Self-Regulated Learning by dfhdhdhdhjr

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									Self-Regulated Learning

      Students take charge of their
      own learning.
Self-Regulated Learning

   Students are able to monitor, assess,
    and modify their behavior based on
    their evaluation of what they have
    successfully learned.
   Students are able to be in charge of
    their learning and studying
    environment.

     (Winne, 1995)
Self-Regulated Learning
   Students can manage their time.
   Students can request support when
    needed.
   Students believe that they can be
    academically successful (self-efficacy).
   Students are able to set goals, plan,
    and use study strategies.
   Students are able manage their
    emotions, i.e. test anxiety.
    (Winne, 1995)
What does Self-Regulated
Learning Look Like?
1.   Students know cognitive and study
     strategies.
2.   Students know when to use the strategies.
3.   Students can plan and manage their time.
4.   Students can focus on learning and goals.
5.   Students believe they can learn (self
     efficacy).
6.   Students have a positive attitude towards
     learning.
7.   Students can self-motivate to learn.
      (Ley & Young, 1998 ; Schraw, Crippen, & Hartley, 2006; Winne,
     1995)
 Self-Regulated Learners’
 Task Behaviors
1.   Analyze the task:
         Interpret the task requirements.
2.   Set specific goals:
         Select appropriate strategies.
3.   Implement strategies:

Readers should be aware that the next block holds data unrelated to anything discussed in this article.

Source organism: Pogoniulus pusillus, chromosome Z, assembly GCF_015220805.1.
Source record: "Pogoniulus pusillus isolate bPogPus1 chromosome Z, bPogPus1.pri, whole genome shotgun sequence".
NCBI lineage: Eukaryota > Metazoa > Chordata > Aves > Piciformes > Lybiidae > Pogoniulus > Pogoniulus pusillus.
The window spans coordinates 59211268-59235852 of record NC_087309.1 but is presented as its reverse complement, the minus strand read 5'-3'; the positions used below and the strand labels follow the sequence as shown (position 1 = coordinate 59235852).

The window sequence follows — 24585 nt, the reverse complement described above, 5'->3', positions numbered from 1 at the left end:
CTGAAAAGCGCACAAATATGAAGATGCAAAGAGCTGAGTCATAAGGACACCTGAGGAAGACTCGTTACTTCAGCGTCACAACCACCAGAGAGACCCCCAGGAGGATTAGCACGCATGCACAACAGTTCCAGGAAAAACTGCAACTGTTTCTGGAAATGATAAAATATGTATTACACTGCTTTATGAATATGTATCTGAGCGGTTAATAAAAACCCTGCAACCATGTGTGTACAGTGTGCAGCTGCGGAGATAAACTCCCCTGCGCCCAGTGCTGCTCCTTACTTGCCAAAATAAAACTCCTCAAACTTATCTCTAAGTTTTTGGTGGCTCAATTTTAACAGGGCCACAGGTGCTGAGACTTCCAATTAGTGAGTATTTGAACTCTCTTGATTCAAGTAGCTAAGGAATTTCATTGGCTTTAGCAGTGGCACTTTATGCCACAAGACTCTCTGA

Monitor progress (internal feedback).
4.   Adjust the strategies.
5.   Use self-motivational strategies:
6.      Keep on task.
        Combat discouragement.
        Deal with difficulties.

     (Vockell, 2001)
Self-Regulated Learning
   Can be taught and can be learned:
       Self-assessment:
           Monitor your own performance.
       Self-judgment:
           Evaluate your own work.
       Self-Modification:
           Set goals.
           Use self talk.
           Change the environment -eliminate distractions.
           Ask for help.

            (Vockell, 2001)
Self-Regulated Learning
 High achieving students:
      Set more detailed learning goals.
      Use a multiplicity of strategies.
      Self-monitor more frequently.
      Systematically modify efforts,
       goals, and strategies.


       (Rubin & Reis, 2006)
Self-Regulated Skills Cycle


          Self
                                  Forethought
       Reflection




                    Performance
                      Control

                                     (Zimmerman, 2002, 1998)
Phase 1:
Forethought

   When will I write the paper?
   Where will I write the paper?
   How will I get started writing?
   What will help me write the paper?



                         (Zimmerman, 2002, 1998)
Phase 2:
Performance Control

   Am I accomplishing the work?
   Is this work taking more time than I
    thought?
   Can I encourage myself (use self-
    talk) to keep going?
   What will help me?

                            (Zimmerman, 2002, 1998)
Phase 3:
Self-Reflection
   Did I do a good job writing that paper?
   How did I keep on task?
   What helped me?
   Did I give myself enough time?
   Did I choose the right study strategies?
   Did I set rewards and consequences
    for myself?
   Did I follow my plans?
                             (Zimmerman, 2002, 1998)
Self-Regulation Strategies
   Organizing Information:
       Outline.
       Summarize.
       Highlight.
       Use index cards to self test.
       Draw diagrams.
       Use concept maps.
Self-Regulation Strategies
   Set Goals.
   Devise a plan to achieve the goals.